Friday, July 17, 2015

Speed Based Animation with Phaser

I'm still working on my game for the 404 page. Initially I had an idea of where I wanted to go with it, but after making a demo of the frog kicking a soccer ball my daughters decided that a frog soccer game would be awesome. Since they outnumber me, I have decided to go with their idea and implement the rest of the game as frog soccer.

The goal for this weekend: add goals.

But before I get to that, I wanted to add a simple animation to the soccer ball. I want to add animation to the frog too, but it's been a busy week. Anyway, I just wanted the ball to spin when the frog kicks it, and the speed of rotation to slow down as the forward motion of the ball slows down.

Here is an animated GIF I created of the game to illustrate what I mean.

So it behaves like a real soccer ball - it appears to roll in a more-or-less realistic manner.

Here's what I had to do in order to achieve this effect.

First, I needed to create a sprite sheet of all the frames of the ball's rotation. I used Inkscape and the GIMP to create a 45x360 pixel image of the ball at different phases of spin. A single frame of the animation is 45x45.

soccer ball spritesheet
Going back to my game code from Wednesday, I replaced the image load for the ball with a spritesheet load which specifies the frame size (line 5 below).

function preload() {

    game.load.image('tree2', 'images/tree2.png');
    game.load.image('frog', 'images/frog.png');
    game.load.spritesheet('ball', 'images/ball_animation.png', 45, 45);


I then added another variable for the animation, and put it in the proper scope to be referenced by both the create and update functions. After creating the ball sprite like normal, I create the animation named "roll" by calling ball.animations.add("roll").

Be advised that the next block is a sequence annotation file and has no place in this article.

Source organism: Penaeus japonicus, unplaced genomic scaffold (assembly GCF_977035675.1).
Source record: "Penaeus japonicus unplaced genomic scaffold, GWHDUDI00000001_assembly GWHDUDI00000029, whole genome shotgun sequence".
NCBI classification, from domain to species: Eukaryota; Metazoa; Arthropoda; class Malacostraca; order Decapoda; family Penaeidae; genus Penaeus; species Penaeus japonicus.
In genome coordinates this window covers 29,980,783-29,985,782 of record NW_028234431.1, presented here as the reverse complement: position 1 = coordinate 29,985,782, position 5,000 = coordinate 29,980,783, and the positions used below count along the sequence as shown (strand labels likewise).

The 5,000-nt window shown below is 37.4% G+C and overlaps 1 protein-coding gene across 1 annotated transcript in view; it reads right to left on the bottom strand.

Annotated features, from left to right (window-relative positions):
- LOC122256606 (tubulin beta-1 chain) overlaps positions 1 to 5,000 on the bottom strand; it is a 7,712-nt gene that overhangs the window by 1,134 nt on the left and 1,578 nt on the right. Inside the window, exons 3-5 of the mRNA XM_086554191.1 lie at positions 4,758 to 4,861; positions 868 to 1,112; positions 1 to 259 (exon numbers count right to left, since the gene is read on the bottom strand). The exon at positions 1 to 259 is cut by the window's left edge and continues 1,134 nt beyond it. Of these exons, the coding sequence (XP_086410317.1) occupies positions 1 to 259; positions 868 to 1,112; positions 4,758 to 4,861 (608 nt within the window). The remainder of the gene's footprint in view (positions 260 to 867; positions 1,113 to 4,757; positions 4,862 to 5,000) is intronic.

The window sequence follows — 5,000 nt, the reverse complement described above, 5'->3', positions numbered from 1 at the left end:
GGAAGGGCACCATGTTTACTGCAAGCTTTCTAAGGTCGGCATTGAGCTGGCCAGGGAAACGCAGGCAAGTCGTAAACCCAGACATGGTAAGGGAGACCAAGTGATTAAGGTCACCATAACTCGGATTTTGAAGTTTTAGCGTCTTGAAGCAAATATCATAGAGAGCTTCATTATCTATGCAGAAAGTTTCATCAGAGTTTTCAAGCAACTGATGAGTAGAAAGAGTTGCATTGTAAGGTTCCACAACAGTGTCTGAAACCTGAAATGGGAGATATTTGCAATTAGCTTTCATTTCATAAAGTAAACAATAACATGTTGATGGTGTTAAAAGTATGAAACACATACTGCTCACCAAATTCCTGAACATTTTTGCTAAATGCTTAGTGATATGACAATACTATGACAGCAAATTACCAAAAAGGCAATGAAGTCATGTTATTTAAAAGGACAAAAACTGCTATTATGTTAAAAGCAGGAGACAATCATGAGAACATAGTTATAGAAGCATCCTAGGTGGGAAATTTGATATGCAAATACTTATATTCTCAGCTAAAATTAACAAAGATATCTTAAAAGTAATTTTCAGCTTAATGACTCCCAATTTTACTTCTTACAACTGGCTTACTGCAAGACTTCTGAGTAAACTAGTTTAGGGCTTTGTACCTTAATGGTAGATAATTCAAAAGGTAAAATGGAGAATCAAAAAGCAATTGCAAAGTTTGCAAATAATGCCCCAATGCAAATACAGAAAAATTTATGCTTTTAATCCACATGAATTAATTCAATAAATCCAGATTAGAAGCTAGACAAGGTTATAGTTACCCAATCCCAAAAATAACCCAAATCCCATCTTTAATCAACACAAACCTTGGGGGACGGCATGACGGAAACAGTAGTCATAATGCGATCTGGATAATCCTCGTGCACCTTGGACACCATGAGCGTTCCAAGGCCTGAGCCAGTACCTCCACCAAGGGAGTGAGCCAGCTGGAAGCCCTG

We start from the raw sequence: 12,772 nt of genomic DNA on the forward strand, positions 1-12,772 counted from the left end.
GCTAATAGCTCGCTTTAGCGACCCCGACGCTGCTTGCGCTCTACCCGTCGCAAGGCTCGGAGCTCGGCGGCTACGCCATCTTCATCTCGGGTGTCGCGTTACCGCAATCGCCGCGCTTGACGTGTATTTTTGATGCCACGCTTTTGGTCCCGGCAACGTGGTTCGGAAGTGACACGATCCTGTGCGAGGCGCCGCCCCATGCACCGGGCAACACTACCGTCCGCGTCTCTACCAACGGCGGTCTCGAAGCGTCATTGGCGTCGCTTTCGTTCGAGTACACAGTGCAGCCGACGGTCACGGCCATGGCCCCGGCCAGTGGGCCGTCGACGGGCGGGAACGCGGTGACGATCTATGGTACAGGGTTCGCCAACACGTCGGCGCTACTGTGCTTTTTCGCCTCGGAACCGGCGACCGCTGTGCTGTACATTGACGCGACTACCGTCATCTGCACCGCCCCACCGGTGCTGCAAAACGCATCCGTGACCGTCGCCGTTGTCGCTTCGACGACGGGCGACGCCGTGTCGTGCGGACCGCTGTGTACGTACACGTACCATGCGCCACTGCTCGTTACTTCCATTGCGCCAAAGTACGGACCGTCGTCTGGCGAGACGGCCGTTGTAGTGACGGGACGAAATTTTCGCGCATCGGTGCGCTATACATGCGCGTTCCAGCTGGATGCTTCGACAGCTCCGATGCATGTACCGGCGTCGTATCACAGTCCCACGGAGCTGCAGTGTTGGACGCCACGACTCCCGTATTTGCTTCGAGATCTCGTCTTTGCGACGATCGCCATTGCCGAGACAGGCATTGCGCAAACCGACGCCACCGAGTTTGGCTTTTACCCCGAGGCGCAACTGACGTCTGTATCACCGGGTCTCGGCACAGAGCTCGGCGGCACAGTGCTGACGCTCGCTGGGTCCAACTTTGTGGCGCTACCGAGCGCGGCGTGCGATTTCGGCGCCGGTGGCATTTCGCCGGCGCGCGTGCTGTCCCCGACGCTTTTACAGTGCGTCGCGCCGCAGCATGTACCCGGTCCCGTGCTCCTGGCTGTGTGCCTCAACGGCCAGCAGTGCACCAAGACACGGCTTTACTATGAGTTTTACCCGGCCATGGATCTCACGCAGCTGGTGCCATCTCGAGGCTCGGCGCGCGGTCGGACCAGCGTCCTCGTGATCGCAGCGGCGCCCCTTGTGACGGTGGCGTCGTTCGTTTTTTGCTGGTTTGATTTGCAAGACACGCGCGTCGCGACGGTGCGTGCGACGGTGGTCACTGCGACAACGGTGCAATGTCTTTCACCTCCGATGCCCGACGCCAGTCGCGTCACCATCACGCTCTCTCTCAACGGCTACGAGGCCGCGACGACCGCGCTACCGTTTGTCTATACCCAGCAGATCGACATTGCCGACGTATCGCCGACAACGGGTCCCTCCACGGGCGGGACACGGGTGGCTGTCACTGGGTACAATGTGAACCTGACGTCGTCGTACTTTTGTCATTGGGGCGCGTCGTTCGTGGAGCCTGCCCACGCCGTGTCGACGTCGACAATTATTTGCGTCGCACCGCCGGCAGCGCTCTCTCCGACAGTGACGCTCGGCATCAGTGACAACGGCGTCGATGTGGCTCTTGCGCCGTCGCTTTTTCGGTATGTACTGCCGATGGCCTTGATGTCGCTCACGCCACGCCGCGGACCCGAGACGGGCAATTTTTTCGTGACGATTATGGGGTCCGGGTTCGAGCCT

var frog;
var tree;
var ball;
var group;
var cursors;
var anim;

function create() {

    group =;

    // ... create other sprites ...

    ball = group.create(300, 300, 'ball');
    game.physics.enable(ball, Phaser.Physics.ARCADE);
    ball.body.allowGravity = false;
    ball.body.setSize(45, 35, 0, 8);
    ball.body.collideWorldBounds = true;

    anim = ball.animations.add("roll");

    // ... other stuff ...


The tricky part comes in the update function. I check and use the velocity of the ball to determine if the animation should be playing and how fast it should run. Look at the code below:

if (ball.body.velocity.x == 0 && ball.body.velocity.y == 0) {
} else {
    var speed = Math.min(1, Math.max(Math.abs(ball.body.velocity.x),
                Math.abs(ball.body.velocity.y)) / 200) * 9;
    if (anim.isPlaying) {
        anim.speed = speed;
    } else {, true);

If the ball has no velocity on either the x or y axis then it is not moving at all. In that case, stop the animation. Otherwise, I calculate the animation speed. In Phaser, animation speed is specified in frames per second and has a minimum value of 1. I want the maximum frame speed to be 9, and I want to use that when the velocity of the ball is equal to or greater than 200. Velocities under 200 will calculate an animation frame rate as a ratio, but not go under 1. A velocity of 100 will result in a frame rate of 4.5, for example. If the animation is already playing, I just change the speed. If the animation is not currently playing, I start it at the calculated speed.

I am very happy with how it turned out.

I know I haven't made this code available on GitHub yet, but I will soon. Like tomorrow. For today, though, just read the comic. comic for 17 July 2015

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